Audience memory curve

The audience memory curve summarizes research on what an ordinary presentation audience is most likely to remember from the presenter's messages. The audience memory curve is important when planning effective corporate communication.

The audience memory curve is a principle that relates to the amount of information a person is able to retain and remember from a presentation depending on the time that the information is presented. “Researchers have found that people have a ‘memory curve’ which enables them to recall what is presented or spoken in the beginning or end of the presentation and not much of what is presented or spoken in the middle of the presentation”.[1] Although an audience may attempt to listen to all of the data, examples, facts, and opinions in a presentation, the reality of the situation is that they can only take in and recall a small portion of what is said. The audience’s attention tends to be high when a presentation begins, but as it continues, the audience’s attentions may wander. Some people may tune in and out, others may daydream or become distracted. However, when a presenter nears the end of their speech with a phrase such as ‘to wrap up’ or ‘in conclusion’, most audience members tune back in and listen intently attempting to find out what they had missed along the way.[2] The audience memory curve principle is especially important when it comes to communication techniques. Understanding how this principle works is necessary to delivering a memorable and successful presentation.

Ebbinghaus forgetting curveEdit

When discussing the principle of the audience memory curve, it is worth noting the more well-known Ebbinghaus forgetting curve. This curve describes the decreased ability of the brain to retain memory over time. Ebbinghaus found the forgetting curve to be exponential in nature.[3] “Memory retention is 100% at the time of learning any particular piece of information. However, it drops rapidly to 40% within the first few days “.[4] Understanding Ebbinghaus’ forgetting curve is important when discussing the audience memory curve because Ebbinghaus also described the various factors that can affect the rate of forgetting, which is useful when discussing ways to combat decreasing interest of an audience during a presentation. These factors include the meaningfulness of the information, the way it is represented, and physiological factors, such as stress and sleep.


In communication strategy, it is important to use direct approach in the beginning of a presentation. This is where the audience remembers most of the ideas presented. Use and deliver ideas in descending importance order. Leave the second most important message to last. If indirect approach is used then the ending of the presentation should conclude the main idea as a solution.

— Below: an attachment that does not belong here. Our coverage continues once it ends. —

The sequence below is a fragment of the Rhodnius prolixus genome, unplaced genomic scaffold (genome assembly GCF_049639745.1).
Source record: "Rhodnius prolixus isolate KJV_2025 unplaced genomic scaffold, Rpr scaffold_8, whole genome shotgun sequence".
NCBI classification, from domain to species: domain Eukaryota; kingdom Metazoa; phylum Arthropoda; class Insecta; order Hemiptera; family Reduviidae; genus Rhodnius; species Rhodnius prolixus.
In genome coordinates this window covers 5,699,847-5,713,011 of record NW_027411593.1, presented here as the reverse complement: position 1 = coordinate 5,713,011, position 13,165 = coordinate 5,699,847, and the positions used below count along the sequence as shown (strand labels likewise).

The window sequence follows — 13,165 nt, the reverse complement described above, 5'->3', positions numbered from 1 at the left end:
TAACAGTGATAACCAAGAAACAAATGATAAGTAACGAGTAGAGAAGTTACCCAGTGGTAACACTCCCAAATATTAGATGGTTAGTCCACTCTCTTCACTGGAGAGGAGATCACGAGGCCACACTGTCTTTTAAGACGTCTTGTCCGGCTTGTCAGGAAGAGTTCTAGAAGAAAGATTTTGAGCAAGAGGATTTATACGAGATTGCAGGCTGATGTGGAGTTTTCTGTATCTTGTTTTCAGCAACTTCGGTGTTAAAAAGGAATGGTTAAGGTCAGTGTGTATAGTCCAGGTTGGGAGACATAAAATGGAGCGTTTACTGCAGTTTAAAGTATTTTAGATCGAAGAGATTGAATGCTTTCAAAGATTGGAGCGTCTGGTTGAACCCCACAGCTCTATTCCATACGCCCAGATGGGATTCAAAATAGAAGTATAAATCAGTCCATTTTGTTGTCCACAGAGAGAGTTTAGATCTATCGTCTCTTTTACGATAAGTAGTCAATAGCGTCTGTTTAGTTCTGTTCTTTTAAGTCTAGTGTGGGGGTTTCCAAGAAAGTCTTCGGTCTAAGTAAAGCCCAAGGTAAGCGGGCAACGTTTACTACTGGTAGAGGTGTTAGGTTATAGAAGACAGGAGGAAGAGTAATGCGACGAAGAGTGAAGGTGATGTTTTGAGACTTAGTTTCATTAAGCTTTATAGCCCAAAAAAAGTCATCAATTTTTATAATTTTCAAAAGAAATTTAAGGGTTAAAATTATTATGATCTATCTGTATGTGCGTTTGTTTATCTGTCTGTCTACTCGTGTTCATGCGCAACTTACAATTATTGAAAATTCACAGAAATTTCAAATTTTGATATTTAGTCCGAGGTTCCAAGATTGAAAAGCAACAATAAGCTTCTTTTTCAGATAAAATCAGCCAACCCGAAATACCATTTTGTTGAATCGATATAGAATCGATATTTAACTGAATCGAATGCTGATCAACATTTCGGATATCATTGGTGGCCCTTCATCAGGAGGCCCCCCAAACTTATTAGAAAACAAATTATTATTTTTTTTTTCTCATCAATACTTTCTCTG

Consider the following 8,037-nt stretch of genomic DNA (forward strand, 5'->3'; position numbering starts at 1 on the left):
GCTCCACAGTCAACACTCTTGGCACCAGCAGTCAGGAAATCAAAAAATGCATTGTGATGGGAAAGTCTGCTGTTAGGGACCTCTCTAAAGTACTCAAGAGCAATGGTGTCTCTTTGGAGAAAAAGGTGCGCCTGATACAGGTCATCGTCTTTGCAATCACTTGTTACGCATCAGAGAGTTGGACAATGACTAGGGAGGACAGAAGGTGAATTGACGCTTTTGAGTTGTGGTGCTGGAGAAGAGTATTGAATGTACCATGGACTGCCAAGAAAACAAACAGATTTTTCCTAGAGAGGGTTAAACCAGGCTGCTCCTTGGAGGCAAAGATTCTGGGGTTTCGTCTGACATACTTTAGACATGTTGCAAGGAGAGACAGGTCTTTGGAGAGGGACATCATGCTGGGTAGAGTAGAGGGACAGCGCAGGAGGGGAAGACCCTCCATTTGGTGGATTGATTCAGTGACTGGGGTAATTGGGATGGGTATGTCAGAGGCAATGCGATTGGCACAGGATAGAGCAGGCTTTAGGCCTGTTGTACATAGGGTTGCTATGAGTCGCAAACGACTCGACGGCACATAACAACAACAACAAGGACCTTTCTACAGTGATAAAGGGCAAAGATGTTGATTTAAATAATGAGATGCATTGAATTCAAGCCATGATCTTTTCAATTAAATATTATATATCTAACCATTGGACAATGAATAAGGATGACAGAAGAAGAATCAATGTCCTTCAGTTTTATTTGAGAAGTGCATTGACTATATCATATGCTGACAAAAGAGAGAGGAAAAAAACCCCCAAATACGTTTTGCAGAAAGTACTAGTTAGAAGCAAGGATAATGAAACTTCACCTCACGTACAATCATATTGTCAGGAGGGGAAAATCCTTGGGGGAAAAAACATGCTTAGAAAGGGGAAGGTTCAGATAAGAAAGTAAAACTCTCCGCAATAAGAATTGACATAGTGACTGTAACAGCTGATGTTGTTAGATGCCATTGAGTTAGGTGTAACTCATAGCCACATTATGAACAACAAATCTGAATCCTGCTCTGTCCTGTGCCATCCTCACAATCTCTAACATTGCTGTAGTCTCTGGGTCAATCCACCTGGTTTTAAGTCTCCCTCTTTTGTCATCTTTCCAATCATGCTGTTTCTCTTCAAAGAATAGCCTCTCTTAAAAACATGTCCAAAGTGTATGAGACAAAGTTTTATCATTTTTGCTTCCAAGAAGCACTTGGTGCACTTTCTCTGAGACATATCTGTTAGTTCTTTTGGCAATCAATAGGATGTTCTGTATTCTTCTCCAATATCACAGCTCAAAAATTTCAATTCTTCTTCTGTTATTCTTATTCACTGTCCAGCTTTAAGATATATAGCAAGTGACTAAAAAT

There are a variety of techniques to battle the waning attention of an audience. According to Dr. Carmen Simon, the first step in giving an effective presentation is gaining the audience’s attention. True attention requires overcoming habituation. According to Simon, habituation is “when you get used to stimulus and start paying less and less attention to it”.[5] Overcoming habituation relies on stimulus internal variation, which Simon refers to as “a fancy way of saying ‘the degree of change over time’” McGee). We tend to pay more attention to things that change, and ignore things that stay the same. Applying this information to a presentation means using more ‘cuts’ in the presentation. In other words, switching up the type of content and presentation style. Another way of overcoming habituation and gathering attention is the neurotransmitter dopamine. Dopamine deals with pleasure and reward. “’When dopamine is present, your audience may be more likely to exert some effort in your favor,’ Simon said, ‘even if it is just paying attention to you’”.[6] The key to releasing dopamine is the anticipation of pleasure. Anticipation can be incorporated into a presentation in several ways including promising a reward to the audience or stating that you will need audience participation at some point.

The audience memory curve is an important principle to understand in order to better communicate and present information to an audience. Understanding how people retain and connect with information will help a presented to take control of what an audience takes away from their presentation and is a huge skill to have as a presenter.

See alsoEdit


  1. ^ “Communications: Methods and Applications for Financial Managers.” Communications: Methods and Applications for Financial Managers, by James Carberry, John Wiley & Sons, Inc., 2017, pp. 93–93.
  2. ^ “Presentation Skills.”Development of Life Skills-II, by Shalini Verma, Vikas Publishing House, 2015, pp. 68–69.
  3. ^ “Ebbinghaus Forgetting Curve.” Psychestudy, 17 Nov. 2017,
  4. ^ “Ebbinghaus Forgetting Curve.” Psychestudy, 17 Nov. 2017,
  5. ^ McGee, Maxwell. “Use Neuroscience to Create an Effective Presentation – Poll Everywhere.” Poll Everywhere's Blog, 9 Oct. 2017,
  6. ^ McGee, Maxwell. “Use Neuroscience to Create an Effective Presentation – Poll Everywhere.” Poll Everywhere's Blog, 9 Oct. 2017,